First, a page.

Sunday, June 18, 2017

The Ireland Chronicles: Entry Three


I bought a new sweater before I went to Ireland. I wanted something comfortable for the plane ride and warm enough for the weather when I arrived. See, I had been told that Ireland was comfortably cold even in the summer. It was described to me as "hoodie weather." So, that is what I went with. I expected it to be cold. I obviously wasn't expecting it to be nearly 70 degrees when I arrived in Dublin! I walked around the rest of the day, everyone else in shorts and tank-tops, and me in a brand new sweater. Someone told me later that that was freak weather for this time of year. It hasn't been that hot since!

But, that experience pretty well sums up expectations. You have expectations naturally. You prepare based on them. Your expectations are always either proven right or wrong. You should always learn from your own expectations. In my case, I've learned to look out the window before expecting it to be cold and rainy outside.

"What are you expecting?"

I think with every new stage of life I encounter, there is a new well-meaning question that is difficult and awkward to answer. What did I expect in coming to minister in Ireland for a summer? When asked, I always warred within myself to answer it. That side of me that hopes for the best wanted to expect an aesthetic of Ireland I had encountered in the media, and the ability to travel to see amazing sights.

Here is what my hopeful side expected and got in return:

  • I expected beautiful views, and I see them every day. 
  • I expected to hear someone say "Top of the Mornin' to ya!" And I did!
  • I expected to hear Gaelic being spoken. It's actually called Irish and I have rarely heard anyone speak it. But they do teach it in the schools and it's on all the signs right below the English words.
  • I expected to hear Irish folk music. Still haven't heard any. 

My realistic side already knew what an internship entailed, and I have traveled quite a bit. So, I expected hard work, little free time, and certain limitations. Here is what my realistic/negative side expected and got in return:

  • I expected Customs to be long and difficult. In actuality, it took me under a minute to go through. (I'm sure that was just a fluke)
  • I expected hard work and I found it. 

In my experience, young people returning from mission work seem to talk a lot about having their expectations shattered. So, having expectations to begin with is a double-edged sword. You form expectations based on what you know or imagine, only to have them, possible embarrassingly, shattered. Having expectations is natural and fine. But, you should be aware of them, and learn from those that fall short or rise above. For example, I think to some extent you always find something if you're looking for it. I expected to work hard and hard work is what I've found here.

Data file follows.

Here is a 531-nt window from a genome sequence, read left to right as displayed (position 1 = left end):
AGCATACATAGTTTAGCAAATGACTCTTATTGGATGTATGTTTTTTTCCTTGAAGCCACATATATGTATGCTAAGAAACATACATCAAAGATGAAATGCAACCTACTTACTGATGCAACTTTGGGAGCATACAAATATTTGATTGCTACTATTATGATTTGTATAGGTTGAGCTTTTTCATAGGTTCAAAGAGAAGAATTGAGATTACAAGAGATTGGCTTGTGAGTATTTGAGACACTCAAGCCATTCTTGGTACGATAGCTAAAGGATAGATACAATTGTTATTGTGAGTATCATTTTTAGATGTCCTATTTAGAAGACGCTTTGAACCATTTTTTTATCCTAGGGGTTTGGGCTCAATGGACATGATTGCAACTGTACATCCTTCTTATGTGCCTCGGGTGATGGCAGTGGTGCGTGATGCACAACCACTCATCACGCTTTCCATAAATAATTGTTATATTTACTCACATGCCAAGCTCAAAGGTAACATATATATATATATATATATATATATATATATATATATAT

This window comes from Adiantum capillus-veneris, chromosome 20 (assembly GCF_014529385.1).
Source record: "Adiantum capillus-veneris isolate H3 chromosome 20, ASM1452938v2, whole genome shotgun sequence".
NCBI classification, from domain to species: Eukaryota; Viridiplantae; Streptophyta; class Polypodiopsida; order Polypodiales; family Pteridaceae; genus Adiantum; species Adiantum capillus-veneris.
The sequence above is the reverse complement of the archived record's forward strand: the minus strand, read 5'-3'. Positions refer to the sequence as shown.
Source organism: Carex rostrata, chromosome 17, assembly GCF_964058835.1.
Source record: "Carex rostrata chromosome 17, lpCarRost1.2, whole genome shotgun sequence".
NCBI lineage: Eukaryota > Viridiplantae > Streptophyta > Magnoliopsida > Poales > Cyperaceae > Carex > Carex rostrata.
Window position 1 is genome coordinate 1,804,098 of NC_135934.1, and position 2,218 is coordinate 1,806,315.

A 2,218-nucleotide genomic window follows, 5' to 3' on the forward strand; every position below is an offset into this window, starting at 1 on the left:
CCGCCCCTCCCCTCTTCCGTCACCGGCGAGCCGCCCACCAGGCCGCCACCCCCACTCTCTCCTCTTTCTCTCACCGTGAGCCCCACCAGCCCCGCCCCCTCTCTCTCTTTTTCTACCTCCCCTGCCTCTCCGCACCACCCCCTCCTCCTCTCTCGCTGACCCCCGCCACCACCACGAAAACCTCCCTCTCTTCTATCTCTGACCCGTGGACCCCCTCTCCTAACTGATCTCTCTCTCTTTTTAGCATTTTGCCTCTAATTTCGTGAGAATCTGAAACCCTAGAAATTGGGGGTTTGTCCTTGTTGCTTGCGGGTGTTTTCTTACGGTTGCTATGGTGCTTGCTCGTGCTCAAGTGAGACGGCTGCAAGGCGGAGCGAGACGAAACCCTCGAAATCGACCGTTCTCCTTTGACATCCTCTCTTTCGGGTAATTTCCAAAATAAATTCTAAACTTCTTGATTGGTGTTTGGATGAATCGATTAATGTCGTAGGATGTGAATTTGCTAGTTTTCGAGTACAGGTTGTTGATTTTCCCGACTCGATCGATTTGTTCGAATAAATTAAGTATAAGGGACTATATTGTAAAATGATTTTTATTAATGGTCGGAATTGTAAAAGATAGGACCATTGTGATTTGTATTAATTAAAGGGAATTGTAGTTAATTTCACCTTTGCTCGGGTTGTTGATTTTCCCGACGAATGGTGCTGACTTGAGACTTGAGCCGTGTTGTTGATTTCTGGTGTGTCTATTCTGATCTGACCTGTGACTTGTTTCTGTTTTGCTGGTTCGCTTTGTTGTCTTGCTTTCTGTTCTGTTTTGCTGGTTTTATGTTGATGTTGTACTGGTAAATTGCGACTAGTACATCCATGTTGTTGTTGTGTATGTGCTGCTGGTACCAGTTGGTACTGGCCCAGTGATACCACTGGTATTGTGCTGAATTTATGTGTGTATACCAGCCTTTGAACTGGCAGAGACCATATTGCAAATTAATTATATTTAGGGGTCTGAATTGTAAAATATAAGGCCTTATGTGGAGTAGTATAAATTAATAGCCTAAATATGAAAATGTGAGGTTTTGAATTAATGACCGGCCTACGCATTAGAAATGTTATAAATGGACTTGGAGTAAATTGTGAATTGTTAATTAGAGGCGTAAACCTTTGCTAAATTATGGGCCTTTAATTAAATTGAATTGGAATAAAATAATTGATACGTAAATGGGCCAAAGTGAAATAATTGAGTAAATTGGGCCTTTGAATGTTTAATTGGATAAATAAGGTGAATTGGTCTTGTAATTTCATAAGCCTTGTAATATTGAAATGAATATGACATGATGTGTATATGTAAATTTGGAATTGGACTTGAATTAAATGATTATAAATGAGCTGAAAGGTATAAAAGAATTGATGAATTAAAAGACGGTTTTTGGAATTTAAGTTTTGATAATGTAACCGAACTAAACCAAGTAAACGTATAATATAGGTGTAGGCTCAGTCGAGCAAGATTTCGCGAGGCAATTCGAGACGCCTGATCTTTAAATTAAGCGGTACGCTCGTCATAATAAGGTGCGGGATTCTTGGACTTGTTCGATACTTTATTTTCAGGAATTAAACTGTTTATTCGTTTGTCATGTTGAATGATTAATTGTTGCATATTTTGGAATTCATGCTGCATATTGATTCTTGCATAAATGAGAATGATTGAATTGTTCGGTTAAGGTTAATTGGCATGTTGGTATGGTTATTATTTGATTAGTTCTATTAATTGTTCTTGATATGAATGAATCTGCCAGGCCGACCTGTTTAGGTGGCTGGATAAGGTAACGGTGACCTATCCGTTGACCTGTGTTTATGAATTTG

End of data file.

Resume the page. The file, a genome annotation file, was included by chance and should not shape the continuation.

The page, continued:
But some expectations, when they are shattered, can be a surprisingly good thing. They are what make the adventure worth journeying through. I hope God keeps opening my eyes to HIS expectations for me in Ireland this Summer. Remember, our expectations for life may not always be what God has in store. And that can be a wonderful thing!

Lastly, here are my unexpected surprises: 

  • I didn't expect the temptation to stay and travel Europe to be so strong. 
  • I didn't expect to wish to spend more one on one time with the children. 
  • I didn't expect to think cows and sheep were so interesting. 
  • I didn't expect my arms to hurt so much after so many shows in a row. 
  • I didn't expect to love doing it so much either. 

Please Keep Praying!
Starting tomorrow we head off for another FULL week of tour! Please continue praying for the kids we meet and the teachers and parents we come in contact with. Pray for the team too! God has kept us all in good health and we want to continue striving together for HIS work here in Ireland. Thank you! 


  1. It looks like you're having a lot of fun! Concerning customs, it often depends on the airport and the country. When I did customs in Edmonton, Alberta, Canada going into Canada like you it took under a minute, but when I did it in Toronto, Ontario, Canada coming back into the US and it took a good twenty minutes or more and they were really strict about you having cellphones out so the time passed really slowly. Best wishes!

    1. Yeah, I think customs coming back into the States will be tougher than coming into Ireland. Thanks for keeping up with all these posts! It's always encouraging when I see you've left a comment! Thanks!

  2. What a wonderful and exciting missionary trip! We are loving your posts. They are well written and very exciting. May the Lord bless you and those you minister to with his grace. D. Bivins, Bethany Place.

    1. Thanks so much! And thank you for your continued prayers!


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